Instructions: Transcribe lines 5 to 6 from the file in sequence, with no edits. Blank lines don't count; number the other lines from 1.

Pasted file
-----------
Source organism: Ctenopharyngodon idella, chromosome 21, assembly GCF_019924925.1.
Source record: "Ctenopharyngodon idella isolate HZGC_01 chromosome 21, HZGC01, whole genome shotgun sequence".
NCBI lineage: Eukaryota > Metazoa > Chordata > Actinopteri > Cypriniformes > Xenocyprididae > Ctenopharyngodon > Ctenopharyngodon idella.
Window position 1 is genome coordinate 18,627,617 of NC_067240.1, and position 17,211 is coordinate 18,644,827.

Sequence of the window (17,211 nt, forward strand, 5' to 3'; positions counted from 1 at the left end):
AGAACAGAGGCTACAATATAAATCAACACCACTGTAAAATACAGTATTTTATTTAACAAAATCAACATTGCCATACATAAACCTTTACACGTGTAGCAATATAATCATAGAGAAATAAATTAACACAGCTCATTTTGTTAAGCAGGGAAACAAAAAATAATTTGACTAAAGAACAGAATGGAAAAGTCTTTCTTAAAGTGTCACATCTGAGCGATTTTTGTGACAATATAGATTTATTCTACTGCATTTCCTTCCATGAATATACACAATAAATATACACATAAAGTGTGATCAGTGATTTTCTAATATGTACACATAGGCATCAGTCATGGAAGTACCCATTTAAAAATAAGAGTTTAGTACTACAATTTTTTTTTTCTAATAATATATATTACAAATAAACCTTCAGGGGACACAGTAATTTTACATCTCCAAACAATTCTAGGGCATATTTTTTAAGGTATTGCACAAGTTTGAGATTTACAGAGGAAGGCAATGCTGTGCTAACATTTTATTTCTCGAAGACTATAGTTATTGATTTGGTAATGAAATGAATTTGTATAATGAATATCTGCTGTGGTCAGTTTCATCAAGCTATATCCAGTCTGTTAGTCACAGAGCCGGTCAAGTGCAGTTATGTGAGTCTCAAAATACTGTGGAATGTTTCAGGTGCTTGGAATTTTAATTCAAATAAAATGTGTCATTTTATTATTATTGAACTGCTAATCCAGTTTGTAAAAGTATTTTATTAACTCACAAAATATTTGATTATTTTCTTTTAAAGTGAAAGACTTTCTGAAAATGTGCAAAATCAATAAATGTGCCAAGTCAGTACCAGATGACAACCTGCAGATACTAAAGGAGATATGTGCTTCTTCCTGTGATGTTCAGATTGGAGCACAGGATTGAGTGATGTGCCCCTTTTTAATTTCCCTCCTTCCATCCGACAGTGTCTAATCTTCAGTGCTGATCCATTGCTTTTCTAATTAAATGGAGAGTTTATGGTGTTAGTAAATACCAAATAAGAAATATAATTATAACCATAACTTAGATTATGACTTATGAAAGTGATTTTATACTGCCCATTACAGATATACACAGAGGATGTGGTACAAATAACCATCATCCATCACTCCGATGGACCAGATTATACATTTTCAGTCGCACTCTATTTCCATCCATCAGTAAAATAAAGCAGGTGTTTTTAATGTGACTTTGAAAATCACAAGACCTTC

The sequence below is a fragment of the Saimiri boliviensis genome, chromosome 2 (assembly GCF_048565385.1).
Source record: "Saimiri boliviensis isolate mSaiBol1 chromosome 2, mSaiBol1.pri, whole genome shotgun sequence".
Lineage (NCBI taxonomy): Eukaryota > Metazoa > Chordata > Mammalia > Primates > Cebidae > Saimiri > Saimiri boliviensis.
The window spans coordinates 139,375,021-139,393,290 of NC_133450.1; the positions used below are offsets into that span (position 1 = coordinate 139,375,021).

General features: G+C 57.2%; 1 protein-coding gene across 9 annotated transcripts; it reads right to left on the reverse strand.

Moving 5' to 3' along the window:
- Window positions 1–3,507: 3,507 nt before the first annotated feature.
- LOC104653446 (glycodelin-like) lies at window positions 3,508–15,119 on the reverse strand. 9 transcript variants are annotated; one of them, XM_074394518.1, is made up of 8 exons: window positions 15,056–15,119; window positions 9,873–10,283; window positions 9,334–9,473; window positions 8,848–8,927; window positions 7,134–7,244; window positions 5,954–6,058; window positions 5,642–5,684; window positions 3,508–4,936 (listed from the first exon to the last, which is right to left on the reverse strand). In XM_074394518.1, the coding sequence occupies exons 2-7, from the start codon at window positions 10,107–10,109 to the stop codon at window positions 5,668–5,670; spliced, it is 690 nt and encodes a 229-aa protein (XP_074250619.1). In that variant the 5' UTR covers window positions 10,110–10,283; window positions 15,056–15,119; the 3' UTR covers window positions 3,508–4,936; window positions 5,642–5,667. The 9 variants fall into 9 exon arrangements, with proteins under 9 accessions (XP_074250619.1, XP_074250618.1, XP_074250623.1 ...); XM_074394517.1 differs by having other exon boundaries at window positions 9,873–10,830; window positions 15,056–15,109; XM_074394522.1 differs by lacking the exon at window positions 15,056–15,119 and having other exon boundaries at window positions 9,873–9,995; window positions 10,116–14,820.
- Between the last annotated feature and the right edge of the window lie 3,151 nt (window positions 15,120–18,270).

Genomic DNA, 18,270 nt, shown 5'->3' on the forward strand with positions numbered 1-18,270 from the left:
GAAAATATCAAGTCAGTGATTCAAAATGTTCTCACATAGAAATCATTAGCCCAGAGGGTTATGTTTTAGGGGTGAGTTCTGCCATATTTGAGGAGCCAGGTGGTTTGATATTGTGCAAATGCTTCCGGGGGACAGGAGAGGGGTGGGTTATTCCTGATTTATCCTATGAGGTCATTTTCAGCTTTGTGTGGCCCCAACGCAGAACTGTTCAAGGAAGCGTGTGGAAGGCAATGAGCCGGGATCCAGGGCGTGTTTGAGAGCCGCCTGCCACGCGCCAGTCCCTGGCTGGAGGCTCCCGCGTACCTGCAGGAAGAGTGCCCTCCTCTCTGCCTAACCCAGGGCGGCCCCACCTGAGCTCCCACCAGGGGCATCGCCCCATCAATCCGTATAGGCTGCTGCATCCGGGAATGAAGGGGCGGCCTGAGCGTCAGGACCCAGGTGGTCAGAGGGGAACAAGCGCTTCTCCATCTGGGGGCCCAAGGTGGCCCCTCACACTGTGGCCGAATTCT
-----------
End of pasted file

Sequence of the window (17,211 nt, forward strand, 5' to 3'; positions counted from 1 at the left end):
AGAACAGAGGCTACAATATAAATCAACACCACTGTAAAATACAGTATTTTATTTAACAAAATCAACATTGCCATACATAAACCTTTACACGTGTAGCAATATAATCATAGAGAAATAAATTAACACAGCTCATTTTGTTAAGCAGGGAAACAAAAAATAATTTGACTAAAGAACAGAATGGAAAAGTCTTTCTTAAAGTGTCACATCTGAGCGATTTTTGTGACAATATAGATTTATTCTACTGCATTTCCTTCCATGAATATACACAATAAATATACACATAAAGTGTGATCAGTGATTTTCTAATATGTACACATAGGCATCAGTCATGGAAGTACCCATTTAAAAATAAGAGTTTAGTACTACAATTTTTTTTTTCTAATAATATATATTACAAATAAACCTTCAGGGGACACAGTAATTTTACATCTCCAAACAATTCTAGGGCATATTTTTTAAGGTATTGCACAAGTTTGAGATTTACAGAGGAAGGCAATGCTGTGCTAACATTTTATTTCTCGAAGACTATAGTTATTGATTTGGTAATGAAATGAATTTGTATAATGAATATCTGCTGTGGTCAGTTTCATCAAGCTATATCCAGTCTGTTAGTCACAGAGCCGGTCAAGTGCAGTTATGTGAGTCTCAAAATACTGTGGAATGTTTCAGGTGCTTGGAATTTTAATTCAAATAAAATGTGTCATTTTATTATTATTGAACTGCTAATCCAGTTTGTAAAAGTATTTTATTAACTCACAAAATATTTGATTATTTTCTTTTAAAGTGAAAGACTTTCTGAAAATGTGCAAAATCAATAAATGTGCCAAGTCAGTACCAGATGACAACCTGCAGATACTAAAGGAGATATGTGCTTCTTCCTGTGATGTTCAGATTGGAGCACAGGATTGAGTGATGTGCCCCTTTTTAATTTCCCTCCTTCCATCCGACAGTGTCTAATCTTCAGTGCTGATCCATTGCTTTTCTAATTAAATGGAGAGTTTATGGTGTTAGTAAATACCAAATAAGAAATATAATTATAACCATAACTTAGATTATGACTTATGAAAGTGATTTTATACTGCCCATTACAGATATACACAGAGGATGTGGTACAAATAACCATCATCCATCACTCCGATGGACCAGATTATACATTTTCAGTCGCACTCTATTTCCATCCATCAGTAAAATAAAGCAGGTGTTTTTAATGTGACTTTGAAAATCACAAGACCTTC